Mary Simon has become Canada’s 30th Governor General, the first Indigenous person to hold the post.
Simon was sworn in on Monday in a scaled-back ceremony inside the Senate Chamber due to the COVID-19 pandemic.
In her first speech as Governor General, Simon spoke about how she was “deeply touched” by Canadians who have reached out to her to express their hope that she can bring Canadians together.
“I have always viewed Canada as a metaphor for family,” Simon said. “As members of our large and diverse Canadian family, we have to replace the hurt with hope and find the grace and humility to stand together and move towards a more just and equitable future.”
She also spoke of her childhood and upbringing, which she said has served and shaped her life.
“I was born Mary Jeannie May in Arctic Quebec, now known as Nunavik. My Inuk name is Ningiukudluk, and Prime Minister, it means ‘bossy little old lady,’” Simon said, eliciting laughter.
During the announcement of Simon as the new Governor General on July 6, she said her bilingualism was in Inuktitut and English.
Simon said she was not given the chance to learn the language while growing up in Québec and attending a federal day school.
This was not well received by some of Canada’s French-speaking people.
The Commissioner of Official Languages, Raymond Théberge, issued a statement which said that as of July 19, the office received more than 400 complaints regarding Simon’s lack of French fluency.
Théberge said an investigation will look into the Privy Council Office’s advisory role in Simon’s appointment, and contact the people who filed complaints.
However, in her first speech as the representative of Queen Elizabeth II, Simon said she is committed to learning the language and has heard from Canadians wishing to help her.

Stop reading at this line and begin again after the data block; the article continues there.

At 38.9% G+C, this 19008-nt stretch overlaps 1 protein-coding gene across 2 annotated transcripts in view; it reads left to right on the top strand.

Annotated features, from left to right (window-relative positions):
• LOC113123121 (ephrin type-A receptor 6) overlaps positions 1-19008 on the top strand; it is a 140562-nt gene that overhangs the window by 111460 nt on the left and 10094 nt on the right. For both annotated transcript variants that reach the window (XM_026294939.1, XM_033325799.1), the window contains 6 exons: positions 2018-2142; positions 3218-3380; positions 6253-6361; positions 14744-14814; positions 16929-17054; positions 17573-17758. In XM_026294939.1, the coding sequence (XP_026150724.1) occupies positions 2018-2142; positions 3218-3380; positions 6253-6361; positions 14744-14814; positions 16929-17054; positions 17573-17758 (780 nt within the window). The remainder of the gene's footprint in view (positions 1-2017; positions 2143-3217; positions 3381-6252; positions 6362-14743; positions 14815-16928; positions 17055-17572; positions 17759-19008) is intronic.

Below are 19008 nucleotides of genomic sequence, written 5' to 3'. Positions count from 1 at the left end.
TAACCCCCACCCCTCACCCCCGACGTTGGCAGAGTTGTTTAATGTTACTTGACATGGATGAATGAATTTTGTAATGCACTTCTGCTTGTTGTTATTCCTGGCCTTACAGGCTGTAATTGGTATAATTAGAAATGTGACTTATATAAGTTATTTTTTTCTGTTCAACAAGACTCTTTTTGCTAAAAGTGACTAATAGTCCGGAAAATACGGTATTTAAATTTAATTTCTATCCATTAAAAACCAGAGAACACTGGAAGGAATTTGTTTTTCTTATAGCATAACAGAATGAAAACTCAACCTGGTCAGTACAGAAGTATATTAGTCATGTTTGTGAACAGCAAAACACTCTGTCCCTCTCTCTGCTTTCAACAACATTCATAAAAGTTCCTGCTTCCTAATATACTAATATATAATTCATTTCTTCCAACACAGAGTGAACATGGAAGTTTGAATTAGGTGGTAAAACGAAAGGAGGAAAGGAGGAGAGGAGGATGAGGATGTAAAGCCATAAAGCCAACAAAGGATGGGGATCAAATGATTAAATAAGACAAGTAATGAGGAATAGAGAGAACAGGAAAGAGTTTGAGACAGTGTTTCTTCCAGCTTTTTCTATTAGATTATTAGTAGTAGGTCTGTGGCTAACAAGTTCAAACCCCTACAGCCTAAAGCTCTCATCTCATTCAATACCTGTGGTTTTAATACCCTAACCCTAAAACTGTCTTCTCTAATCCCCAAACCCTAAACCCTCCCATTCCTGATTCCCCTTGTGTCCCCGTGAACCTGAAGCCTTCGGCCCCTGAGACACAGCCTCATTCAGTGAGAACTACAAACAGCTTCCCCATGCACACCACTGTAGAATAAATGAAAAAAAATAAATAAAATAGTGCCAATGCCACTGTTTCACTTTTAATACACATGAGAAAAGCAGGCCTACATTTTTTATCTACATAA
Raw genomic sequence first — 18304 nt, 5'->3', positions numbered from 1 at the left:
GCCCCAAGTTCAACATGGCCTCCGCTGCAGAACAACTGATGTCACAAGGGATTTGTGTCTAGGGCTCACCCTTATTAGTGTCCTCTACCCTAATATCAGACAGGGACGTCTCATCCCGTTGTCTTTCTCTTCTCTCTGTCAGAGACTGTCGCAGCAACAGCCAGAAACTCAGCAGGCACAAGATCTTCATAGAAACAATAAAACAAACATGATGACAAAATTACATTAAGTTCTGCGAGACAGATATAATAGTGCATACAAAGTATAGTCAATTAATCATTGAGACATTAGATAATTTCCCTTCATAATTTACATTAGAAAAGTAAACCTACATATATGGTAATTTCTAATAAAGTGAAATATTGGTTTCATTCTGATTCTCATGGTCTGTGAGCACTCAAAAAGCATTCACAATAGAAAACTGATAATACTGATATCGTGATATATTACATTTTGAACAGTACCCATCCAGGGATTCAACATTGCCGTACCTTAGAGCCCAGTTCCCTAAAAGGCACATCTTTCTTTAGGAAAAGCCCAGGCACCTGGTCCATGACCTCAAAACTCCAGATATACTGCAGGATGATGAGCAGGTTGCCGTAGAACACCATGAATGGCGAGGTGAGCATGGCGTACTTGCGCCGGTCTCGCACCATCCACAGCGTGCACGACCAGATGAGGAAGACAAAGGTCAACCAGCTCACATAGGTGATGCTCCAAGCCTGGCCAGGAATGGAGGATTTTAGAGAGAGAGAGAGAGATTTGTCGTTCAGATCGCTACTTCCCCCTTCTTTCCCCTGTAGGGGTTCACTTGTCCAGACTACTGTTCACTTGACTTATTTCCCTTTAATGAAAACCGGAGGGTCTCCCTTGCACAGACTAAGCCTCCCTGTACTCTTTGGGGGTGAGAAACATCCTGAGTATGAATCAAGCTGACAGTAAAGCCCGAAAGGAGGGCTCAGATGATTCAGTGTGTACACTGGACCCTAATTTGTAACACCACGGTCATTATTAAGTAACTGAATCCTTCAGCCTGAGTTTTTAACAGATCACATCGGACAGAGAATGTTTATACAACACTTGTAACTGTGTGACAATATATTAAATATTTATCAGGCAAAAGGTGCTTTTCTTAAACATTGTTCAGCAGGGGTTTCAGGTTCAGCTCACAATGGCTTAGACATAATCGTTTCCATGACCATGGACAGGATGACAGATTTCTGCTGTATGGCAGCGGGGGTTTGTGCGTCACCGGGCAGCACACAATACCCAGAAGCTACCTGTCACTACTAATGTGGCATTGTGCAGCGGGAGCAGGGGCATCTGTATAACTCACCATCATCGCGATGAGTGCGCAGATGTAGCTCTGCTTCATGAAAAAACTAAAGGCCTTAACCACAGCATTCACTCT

Cristine de Clercy, associate professor in the Department of Political Science at Western University in London, Ont., said Simon’s appointment as Governor General is incredibly symbolic.
“First Nations and Aboriginal people have a very special relationship with the crown, and so I think it’s truly remarkable, but also timely that the Prime Minister made this recommendation with respect to the Governor General,” she said.
The appointment of a new Governor General is important because it is part of the permanent state, which will continue in office regardless of a political election, de Clercy said.
Supreme Court of Canada Chief Justice Richard Wagner stood in as Governor General after Julie Payette’s resignation due to reports of a toxic environment at Rideau Hall.
“Justice Wagner was perfectly capable of standing in for permanent Governor General,” de Clercy said. “Nonetheless, it’s simply just more normal in the course of our politics to have a fully empowered, independent, Governor General in place.”
Prime Minister Justin Trudeau acknowledged the timeliness of Simon’s appointment and he said she will help guide the country toward reconciliation.
“I am inspired by the historic nature of this moment, as our country continues to come to terms with the difficult realities of our collective past,” he said in the statement.
Simon and the Queen met virtually for the first time on July 22, and they spoke about Simon’s work to advocate for Indigenous peoples.
“I’m very privileged to be able to do this work over the next few years,” Simon said during their meeting. “I think it’s vitally important for our country.”
Simon is the 13th Governor General to be appointed by the Queen during her nearly 70-year reign.